Carnival of the NHL #3

Welcome Carnival of the NHL #3.
I’m Steve Ovadia. You might remember me from blogs like PuckUpdate and PopUpdate Daily.
Today, I’ll be your host as I take you around the hockey blogosphere, from its beautiful hair, to its seamy underbelly.
Before we begin our journey, please remember not to make eye contact with any of the bloggers. In the blogosphere, eye contact is a sign of aggression.
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(Cue Kathie Lee Gifford singing)
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The Carnival’s first stop is Boltsmag, where John Fontana blogs about the Tampa Bay Lightning. In this post, he weighs in on Dmitry Afansenkov, who might just be the next Martin St. Louis. Let’s roll a clip, guys.
And just to take you backstage a little bit, John told me to keep an eye on Bolt Eric Perrin, too.
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Moving along, the Carnival’s next stop is Tom Benjamin, the CEO of CanucksCorner. Tom has decided that in the new NHL, systems count more than players. According to Tom, the NHL’s biggest enemy is parity. I agree parity is going to make it impossible for fans to grow attached to the players on their teams, but I think the NHL’s biggest enemy is fire, which melts ice.
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Brian List of On the Wings takes us into one of the world’s scariest places: inside the payroll of the Detroit Red Wings. This overview should not be viewed by small children and pregnant women.
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Jes Golbez, the pride of Vancouver and the leading authority on world hockey, checks in on the St. Louis Blues (he looks at their prospects here). The verdict? They don’t seem to understand that the cap represents an amount they can’t exceed.
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James Mirtle, an editor with the Globe and Mail, is an East Coast guy, but it seems he left a huge chunk of his heart in British Columbia. Mirtle’s post on Markus Naslund is the Carnival’s most poignant stop. The most troubling thing about the lockout was that it showed just how little the owners and players understood about their place in the lives of fans. They’re more than entertainment. For a lot of people, the players are cultural and emotional touchstones. Naslund isn’t just a great player to James: Naslund also represents home. Will future NHL fans feel that connection with players when the players bounce off the team every few years?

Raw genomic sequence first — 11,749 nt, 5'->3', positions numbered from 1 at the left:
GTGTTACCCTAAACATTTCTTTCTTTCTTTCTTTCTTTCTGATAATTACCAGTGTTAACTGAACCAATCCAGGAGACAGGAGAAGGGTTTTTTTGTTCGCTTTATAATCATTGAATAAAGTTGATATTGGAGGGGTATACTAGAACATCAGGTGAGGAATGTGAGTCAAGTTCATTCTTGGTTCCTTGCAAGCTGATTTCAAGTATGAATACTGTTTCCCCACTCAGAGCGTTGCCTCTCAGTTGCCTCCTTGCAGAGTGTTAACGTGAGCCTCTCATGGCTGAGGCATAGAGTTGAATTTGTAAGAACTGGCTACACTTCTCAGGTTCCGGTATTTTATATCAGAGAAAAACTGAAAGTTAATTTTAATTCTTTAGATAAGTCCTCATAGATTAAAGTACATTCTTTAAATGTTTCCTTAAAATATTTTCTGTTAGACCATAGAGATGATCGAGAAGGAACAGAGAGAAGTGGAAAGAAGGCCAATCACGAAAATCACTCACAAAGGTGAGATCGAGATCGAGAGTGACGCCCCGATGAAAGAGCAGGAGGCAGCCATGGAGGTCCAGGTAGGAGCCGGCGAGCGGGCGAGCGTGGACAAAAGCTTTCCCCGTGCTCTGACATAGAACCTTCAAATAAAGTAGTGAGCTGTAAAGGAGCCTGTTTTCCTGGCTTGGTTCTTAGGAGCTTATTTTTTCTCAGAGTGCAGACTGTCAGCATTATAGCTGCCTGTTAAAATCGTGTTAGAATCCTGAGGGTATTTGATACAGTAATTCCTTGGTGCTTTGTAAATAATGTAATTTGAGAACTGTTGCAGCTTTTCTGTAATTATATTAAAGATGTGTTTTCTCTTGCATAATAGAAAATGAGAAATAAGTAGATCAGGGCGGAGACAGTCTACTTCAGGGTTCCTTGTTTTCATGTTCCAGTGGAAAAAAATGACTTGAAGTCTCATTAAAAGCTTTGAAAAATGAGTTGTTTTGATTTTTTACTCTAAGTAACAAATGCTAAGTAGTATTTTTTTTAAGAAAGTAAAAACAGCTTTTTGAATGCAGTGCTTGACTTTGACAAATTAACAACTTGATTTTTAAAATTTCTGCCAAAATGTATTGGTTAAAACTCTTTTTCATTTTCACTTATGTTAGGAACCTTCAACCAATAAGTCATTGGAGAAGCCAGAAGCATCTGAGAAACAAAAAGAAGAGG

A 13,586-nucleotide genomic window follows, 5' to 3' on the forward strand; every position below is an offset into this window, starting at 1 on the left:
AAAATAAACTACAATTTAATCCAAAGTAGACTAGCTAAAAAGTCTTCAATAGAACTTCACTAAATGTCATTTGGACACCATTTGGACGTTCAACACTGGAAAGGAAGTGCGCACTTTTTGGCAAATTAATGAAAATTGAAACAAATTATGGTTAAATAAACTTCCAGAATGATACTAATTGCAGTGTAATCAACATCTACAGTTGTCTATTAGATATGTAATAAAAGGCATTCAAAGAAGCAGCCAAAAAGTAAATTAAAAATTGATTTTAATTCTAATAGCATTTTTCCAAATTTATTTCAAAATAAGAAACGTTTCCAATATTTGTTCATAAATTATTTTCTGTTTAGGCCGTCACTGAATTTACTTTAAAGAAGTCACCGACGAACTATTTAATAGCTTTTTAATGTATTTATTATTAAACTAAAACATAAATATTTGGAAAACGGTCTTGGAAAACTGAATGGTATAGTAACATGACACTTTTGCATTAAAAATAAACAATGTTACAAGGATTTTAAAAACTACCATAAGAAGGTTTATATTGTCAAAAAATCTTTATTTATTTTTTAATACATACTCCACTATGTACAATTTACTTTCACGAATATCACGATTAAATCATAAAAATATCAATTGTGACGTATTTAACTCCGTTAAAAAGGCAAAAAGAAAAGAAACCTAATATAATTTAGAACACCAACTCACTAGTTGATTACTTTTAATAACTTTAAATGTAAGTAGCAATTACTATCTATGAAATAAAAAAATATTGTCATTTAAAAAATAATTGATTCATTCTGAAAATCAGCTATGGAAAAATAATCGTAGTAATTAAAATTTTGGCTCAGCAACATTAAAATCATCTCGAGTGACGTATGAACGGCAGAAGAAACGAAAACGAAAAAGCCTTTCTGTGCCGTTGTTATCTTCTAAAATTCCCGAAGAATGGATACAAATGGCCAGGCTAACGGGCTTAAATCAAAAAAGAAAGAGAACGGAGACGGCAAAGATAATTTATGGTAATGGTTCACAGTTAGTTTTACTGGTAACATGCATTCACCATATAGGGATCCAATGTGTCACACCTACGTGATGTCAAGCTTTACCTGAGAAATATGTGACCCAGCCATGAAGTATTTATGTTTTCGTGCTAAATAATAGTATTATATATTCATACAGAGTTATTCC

What do you think?
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Let’s move over to Boston, where sources tell me their local baseball team recently won some sort of baseball award. Kudos to the Socks of Red! May the Lord pity your inability to play hockey like a proper athlete. In Boston, Jay Kumar writes about what’s going on with the Leafs AND the Bruins. Interestingly, you’ll note just about every free agent is linked to Toronto. The Leafs are in a great position. Just about every hockey player wanted to be a Leaf when he was a kid. The vast majority don’t put on the blue and white because they’re able to get more money somewhere else. But in the new NHL, where everyone pays the same, the Leafs are going to be flooded with players.